I was eight years old when he was elected and I learned soon afterwards that I was born on the Holy Father's 50th birthday.
I was seventeen when he came to California and my family saw him at Laguna Seca Raceway in Monterrey (along with 50,000 other people!). It was so very moving to be there, even though we saw him from a great distance. I'm sure the Holy Spirit moved us in that place (as Minnesota Mom so ably described her experience at World Youth Day in 1993). I do remember that I had a hard time understanding the homily (I've always been rather poor at auditory processing - the crowd, the distance, the sound system, etc. didn't help), and hoped to read it later. Now I can! When he departed in an army helicopter, everyone was waving and crying and I was compelled to climb a bit of scaffolding nearby - to be closer, to express my enthusiasm, I don't know what, but it was a very memorable experience.
The rest of the connection to me is more wrapped up in his presence of faith, hope and optimism that carried through my awareness of Communism and his involvement in its collapse. Such a witness to the power of faith and hope! Such a powerful testimony to the reality that God raises up saints to change the world with him! When I am overwhelmed with the evil that goes on in this world; when I am frightened for my children and the harm that might come to them; it is his "Be Not Afraid!" that puts me back on the right track. His words were brought to life for me and so many others by his witness and by his actions during his lifetime - particularly as he continued to work and witness even in his suffering and illness.
Here's one of my very favorite articles published around the time of his death which tells an important piece of this story so very beautifully...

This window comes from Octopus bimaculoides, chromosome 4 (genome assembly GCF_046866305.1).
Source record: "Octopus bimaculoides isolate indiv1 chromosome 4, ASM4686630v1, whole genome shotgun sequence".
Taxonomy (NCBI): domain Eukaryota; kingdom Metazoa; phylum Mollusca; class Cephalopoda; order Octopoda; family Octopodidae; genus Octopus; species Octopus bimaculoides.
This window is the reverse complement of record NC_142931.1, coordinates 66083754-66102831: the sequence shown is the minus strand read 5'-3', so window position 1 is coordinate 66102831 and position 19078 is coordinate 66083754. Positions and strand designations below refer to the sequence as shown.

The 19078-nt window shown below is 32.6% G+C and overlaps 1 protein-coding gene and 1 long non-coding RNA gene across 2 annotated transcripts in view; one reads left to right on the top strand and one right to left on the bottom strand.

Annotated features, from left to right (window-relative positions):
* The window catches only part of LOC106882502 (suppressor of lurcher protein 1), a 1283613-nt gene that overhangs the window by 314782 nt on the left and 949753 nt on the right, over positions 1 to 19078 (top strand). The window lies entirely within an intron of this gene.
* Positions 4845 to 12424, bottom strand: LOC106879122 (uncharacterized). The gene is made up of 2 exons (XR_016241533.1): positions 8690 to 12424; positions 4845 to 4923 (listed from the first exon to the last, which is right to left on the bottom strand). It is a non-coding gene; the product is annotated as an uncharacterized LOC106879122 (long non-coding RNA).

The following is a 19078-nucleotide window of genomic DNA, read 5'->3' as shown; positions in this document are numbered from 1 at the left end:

Why, the pope asked, had God lifted a Pole to the papacy? Perhaps it was because of how Poland had suffered for centuries, and through the 20th century had become "the land of a particularly responsible witness" to God. The people of Poland, he suggested, had been chosen for a great role, to understand, humbly but surely, that they were the repository of a special "witness of His cross and His resurrection." He asked then if the people of Poland accepted the obligations of such a role in history.
The crowd responded with thunder.
"We want God!" they shouted, together. "We want God!"
What a moment in modern history: We want God. From the mouths of modern men and women living in a modern atheistic dictatorship.
Read the whole article here.
I gathered a bunch of goodies (as well as the ever-present book reviews) at the time of his death on this love2learn page (I didn't start blogging until later that month, otherwise I probably would have posted the links here).
Look for a whole "fair" remembering Pope John Paul II here later today.
Also see "Pope John Paul II: One Step Closer to Beatification"